Beginning her home study, she hoped to adopt a child between the ages of Alden, now 9, and Lilly, now 6. Her agency balked at her plan to adopt out of birth order, preferring that she make her new child the youngest. Justine was open to physical needs like blindness or cerebral palsy; Down syndrome was on the list of special needs she did not expect to consider. But scanning a list of Hong Kong’s waiting children, an eight-year-old boy with Down syndrome tugged at her heart. Already traveling a circuitous path, both Justine and her agency altered course. The agency allowed her to sandwich a child between her two biological children, and Justine realized the little boy she’d seen with Down syndrome was her son. Wondering why such a precious soul waited alone over eight years, she concluded he was “just reserved for our family.”

In November 2008, Justine heard about the Lighthouse Project trip through a friend’s blog. She hoped to host next time in Tulsa, but we were already in town for the January 2009 trip before she was aware of it. When she got word that we’d be returning to Tulsa a third time, her initial reaction was dismay since she obviously couldn’t host in the middle of her adoption. She might need for her own adoption the $1000 it cost to host a child. Worse, if she hosted, she’d fall in love, want to adopt, and be unable due to Hong Kong law prohibiting concurrent adoptions through other sources. God reminded her she had $1076 in a memorial fund in her husband’s name, and brought conviction that her reason not to host was flimsy. Would she let a child stay in a dismal orphanage with a hopeless future because she might be hurt if she opened her heart? She had the money, and she had the time. The only issue was fear of emotional injury. All the while, God was asking, “How selfish can you be?”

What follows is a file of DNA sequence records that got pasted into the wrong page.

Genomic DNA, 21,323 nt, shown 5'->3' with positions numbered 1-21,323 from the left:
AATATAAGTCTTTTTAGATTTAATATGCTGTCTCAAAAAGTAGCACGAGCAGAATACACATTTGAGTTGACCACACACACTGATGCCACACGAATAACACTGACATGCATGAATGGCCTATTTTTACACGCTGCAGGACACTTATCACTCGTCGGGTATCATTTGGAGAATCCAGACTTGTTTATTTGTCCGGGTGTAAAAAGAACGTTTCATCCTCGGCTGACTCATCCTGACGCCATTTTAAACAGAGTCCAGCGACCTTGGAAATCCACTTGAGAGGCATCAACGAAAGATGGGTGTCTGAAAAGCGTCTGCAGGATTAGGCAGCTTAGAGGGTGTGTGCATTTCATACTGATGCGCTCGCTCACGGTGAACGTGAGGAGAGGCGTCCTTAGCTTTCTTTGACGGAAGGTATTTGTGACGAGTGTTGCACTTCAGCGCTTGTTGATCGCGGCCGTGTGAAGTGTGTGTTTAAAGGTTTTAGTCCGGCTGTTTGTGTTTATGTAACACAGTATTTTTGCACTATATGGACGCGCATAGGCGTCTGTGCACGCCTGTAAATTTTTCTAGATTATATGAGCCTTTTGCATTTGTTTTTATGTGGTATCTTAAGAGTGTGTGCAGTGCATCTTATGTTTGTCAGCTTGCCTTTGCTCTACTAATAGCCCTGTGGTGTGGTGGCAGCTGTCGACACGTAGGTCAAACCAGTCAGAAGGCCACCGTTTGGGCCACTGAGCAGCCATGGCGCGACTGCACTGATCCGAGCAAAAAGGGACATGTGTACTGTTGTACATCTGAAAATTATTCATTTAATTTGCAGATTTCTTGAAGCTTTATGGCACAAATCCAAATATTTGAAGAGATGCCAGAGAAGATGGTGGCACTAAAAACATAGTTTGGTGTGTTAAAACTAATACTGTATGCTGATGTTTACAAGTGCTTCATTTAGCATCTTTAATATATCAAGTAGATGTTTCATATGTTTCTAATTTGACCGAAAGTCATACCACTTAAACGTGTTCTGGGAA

Not very, as it turns out. Justine did call as I flew out the Missouri door toward VBS, and she was still polite when I finally called her back over twelve hours later. When she told me about her special needs adoption, needing to fund her own process, single parenthood, and busyness home schooling, I knew her excuse for not hosting would be more watertight than most. Remarkably, after listening to all the obstacles and mentally rehearsing my speech for when she would end, “God bless you, but I can’t host,” those words never came. Instead, she matter-of-factly told me her husband’s memorial fund had waited for just such a time, she planned to host, and to send her the details. Justine had enough potential excuses to fuel several of my callers who decline to open their homes; she didn’t use even one, choosing to give a little of herself to give a second child a chance at a future. “I’m just going to follow God’s leading,” she declared.

As I struggle to find hosts for kids for whom precious little hope exists outside traveling on such a trip, Justine sends out e-mails to her friends, asking them to consider hosting a child alongside her. She lamented tonight that she hadn’t yet found anyone. Meanwhile, her “yes” is far more moral support for this discouraged coordinator than all the “God bless you”s with which I’ve ever been rejected while promoting the Lighthouse Project.

Oh, that enough families would follow God’s leading so that none of our sixteen Lighthouse Project kids have to stay behind in Russia, staring down hopelessness! God can bless, and I trust He will, but it happens through people who, like Justine, put others before themselves to be part of that blessing.